UOP nearing completion of improvements, including new ramps | ParkRecord.com

UOP nearing completion of improvements, including new ramps

Alan Maguire, The Park Record

Construction continues at the Utah Olympic Park. The park is undergoing $5.1 million in renovations, the jewel of which is a redesign of the aerials training ramps and pool.

Colin Hilton, CEO and president of the Utah Olympic Legacy Foundation, the nonprofit that manages the park, said the current goal is to open up the new big air pool facility the week of June 15.

"We’re pushing to the finish but all things look very good to open on that week," he said. "Our biggest goal has been to provide the least amount of interruption to our athletes who are training in the pool."

Hilton credited the "unseasonably warm" weather for the steady pace of construction. "The lack of snow we received through the winter actually allowed us to get the majority of the earth work and footings for the new ramps all set in place before winter really set in," he said. "The work this past early spring has been primarily to put in all the steel infrastructure that creates the base of these new jumps and now we’re putting the actual ski surface on each of the seven new ramps that are going up."

In addition to the big air project, the park is undergoing various infrastructure improvements, including road reconstruction, parking expansion, and utility line work.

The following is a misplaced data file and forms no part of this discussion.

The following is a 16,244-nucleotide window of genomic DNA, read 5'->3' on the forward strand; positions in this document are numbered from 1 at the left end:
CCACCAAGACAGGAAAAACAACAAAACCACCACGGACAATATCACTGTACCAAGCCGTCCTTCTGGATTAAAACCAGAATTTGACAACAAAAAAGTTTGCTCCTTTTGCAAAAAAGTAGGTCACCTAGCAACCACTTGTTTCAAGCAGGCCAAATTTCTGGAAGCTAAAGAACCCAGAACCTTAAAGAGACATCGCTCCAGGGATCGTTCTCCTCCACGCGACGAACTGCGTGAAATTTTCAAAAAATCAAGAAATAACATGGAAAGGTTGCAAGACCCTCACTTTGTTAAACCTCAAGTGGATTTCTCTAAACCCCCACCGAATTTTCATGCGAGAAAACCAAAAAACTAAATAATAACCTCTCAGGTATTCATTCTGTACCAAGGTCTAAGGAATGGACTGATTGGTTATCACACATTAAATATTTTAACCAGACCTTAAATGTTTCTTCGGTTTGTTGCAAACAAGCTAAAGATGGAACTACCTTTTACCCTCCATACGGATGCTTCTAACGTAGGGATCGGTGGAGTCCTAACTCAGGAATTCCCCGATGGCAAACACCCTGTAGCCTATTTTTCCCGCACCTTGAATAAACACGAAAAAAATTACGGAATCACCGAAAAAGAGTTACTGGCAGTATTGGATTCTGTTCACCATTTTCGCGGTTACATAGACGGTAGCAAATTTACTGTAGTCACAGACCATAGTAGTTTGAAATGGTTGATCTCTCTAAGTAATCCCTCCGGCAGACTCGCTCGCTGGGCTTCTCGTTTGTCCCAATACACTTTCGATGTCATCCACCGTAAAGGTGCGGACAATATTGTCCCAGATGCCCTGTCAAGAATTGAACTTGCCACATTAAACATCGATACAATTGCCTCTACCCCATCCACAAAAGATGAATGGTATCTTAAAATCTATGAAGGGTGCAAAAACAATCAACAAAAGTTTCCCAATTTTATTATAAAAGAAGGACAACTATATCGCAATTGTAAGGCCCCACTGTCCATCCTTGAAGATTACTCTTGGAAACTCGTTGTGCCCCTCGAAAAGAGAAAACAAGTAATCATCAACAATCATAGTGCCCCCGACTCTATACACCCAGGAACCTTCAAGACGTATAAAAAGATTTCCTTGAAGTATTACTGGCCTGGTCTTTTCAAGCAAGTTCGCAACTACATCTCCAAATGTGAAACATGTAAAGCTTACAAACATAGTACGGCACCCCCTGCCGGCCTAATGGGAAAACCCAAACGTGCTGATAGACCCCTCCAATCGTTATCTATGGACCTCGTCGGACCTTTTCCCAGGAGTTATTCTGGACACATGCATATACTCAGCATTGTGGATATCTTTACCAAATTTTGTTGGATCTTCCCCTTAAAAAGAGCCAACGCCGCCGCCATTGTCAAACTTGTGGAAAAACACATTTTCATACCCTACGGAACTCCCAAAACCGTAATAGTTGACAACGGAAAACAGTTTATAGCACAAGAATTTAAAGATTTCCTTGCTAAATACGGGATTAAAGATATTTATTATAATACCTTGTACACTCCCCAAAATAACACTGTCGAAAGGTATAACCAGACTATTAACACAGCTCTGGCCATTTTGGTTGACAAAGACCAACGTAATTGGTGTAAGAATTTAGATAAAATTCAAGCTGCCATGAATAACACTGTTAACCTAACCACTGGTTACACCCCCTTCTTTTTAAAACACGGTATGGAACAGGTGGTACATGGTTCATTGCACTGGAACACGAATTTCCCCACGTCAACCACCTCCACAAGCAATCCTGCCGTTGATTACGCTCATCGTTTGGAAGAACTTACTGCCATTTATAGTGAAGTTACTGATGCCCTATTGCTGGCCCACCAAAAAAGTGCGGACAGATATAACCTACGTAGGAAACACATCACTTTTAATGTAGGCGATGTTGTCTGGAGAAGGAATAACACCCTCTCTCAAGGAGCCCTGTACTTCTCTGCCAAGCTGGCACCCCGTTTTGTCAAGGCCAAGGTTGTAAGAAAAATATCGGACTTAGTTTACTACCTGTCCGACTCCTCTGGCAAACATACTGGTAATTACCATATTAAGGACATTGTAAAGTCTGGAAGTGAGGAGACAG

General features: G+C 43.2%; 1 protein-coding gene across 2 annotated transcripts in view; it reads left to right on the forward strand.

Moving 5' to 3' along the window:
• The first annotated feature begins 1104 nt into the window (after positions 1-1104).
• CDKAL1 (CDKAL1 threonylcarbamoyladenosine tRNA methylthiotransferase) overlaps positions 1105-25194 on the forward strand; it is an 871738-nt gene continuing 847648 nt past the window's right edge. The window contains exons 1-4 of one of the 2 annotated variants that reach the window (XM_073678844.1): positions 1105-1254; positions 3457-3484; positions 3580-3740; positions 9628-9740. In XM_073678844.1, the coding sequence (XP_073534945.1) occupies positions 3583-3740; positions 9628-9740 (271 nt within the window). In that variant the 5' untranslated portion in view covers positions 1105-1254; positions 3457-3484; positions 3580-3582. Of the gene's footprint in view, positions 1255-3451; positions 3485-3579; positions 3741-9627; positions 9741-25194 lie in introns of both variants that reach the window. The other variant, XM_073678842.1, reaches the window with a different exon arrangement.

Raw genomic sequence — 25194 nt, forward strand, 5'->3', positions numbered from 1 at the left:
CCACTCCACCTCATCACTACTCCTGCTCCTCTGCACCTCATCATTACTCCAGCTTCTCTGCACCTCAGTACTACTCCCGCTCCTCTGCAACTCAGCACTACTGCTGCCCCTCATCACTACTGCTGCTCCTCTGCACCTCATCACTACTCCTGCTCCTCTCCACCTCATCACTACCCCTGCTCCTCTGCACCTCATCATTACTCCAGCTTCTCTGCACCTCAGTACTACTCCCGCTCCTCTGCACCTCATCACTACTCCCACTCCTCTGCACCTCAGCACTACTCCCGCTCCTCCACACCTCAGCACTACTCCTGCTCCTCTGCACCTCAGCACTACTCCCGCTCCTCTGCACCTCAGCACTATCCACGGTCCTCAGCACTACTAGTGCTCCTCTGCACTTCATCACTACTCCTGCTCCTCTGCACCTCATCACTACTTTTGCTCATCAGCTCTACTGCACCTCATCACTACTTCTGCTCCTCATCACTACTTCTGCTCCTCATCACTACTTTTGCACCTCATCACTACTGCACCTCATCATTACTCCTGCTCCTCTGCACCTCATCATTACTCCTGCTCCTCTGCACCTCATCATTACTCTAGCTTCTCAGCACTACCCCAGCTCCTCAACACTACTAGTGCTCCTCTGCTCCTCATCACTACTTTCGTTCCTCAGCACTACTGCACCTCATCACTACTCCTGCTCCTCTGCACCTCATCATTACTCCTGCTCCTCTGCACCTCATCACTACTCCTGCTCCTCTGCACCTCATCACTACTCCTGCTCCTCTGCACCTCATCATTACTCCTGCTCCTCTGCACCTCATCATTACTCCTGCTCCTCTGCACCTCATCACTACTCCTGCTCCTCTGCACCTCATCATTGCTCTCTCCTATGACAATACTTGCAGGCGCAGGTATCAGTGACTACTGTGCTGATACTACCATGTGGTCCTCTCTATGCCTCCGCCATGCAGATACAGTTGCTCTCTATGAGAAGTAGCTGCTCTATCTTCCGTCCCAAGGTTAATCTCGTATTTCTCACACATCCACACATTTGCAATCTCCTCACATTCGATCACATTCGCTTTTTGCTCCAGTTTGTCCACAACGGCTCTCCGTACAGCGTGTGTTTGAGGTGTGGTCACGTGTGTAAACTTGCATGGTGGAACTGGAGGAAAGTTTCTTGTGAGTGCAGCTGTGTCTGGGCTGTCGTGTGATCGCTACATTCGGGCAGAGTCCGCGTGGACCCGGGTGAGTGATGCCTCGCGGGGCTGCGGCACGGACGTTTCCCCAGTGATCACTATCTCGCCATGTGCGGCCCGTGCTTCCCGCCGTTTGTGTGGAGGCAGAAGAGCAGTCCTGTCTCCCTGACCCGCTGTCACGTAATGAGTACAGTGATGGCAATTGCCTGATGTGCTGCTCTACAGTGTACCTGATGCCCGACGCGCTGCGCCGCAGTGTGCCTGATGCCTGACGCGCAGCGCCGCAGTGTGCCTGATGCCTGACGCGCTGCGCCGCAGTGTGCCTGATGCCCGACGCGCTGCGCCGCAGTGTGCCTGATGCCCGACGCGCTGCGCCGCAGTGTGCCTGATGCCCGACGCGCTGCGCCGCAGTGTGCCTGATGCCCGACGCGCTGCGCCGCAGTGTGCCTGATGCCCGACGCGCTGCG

"Pouring concrete pool decks and putting in eventual light fixtures and sound system and all the finishing touches, including sort of the final design look of the signage element," Hilton said.

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The final element of the renovations at the park will be the installation of a permanent climbing wall above the now-expanded pool. The existing climbing wall is a temporary structure.

"We’ve had our climbing community for two summers now being able to experience a different kind off climbing where, if you fall, you fall into the water. So that is going to be a designated area that’s not quite so crowded as what we had the last two years and that’s very exciting," Hilton said.

"The construction of a permanent wall is not going to take place until spring of 2016. The use of the temporary climbing wall that we put into place for the climbing competitions and the summer climbing, we’re going to use that wall for a third summer and then put in the new wall going into next summer."

The project is the first major improvement at the park since it was built in 1992.

"It really highlights the nature of what we view as how Olympic venues should be used," Hilton said. "It’s not just for elite athletes, it’s for young people learning the sport, it’s for developing-level athletes as well as the elite athletes, and the general public, to come and enjoy the freestyle shows that we do there. So it showcases the multiple different visitors and user groups that come to the park that get to do something with these Olympic venues and that’s what we’re quite proud of."

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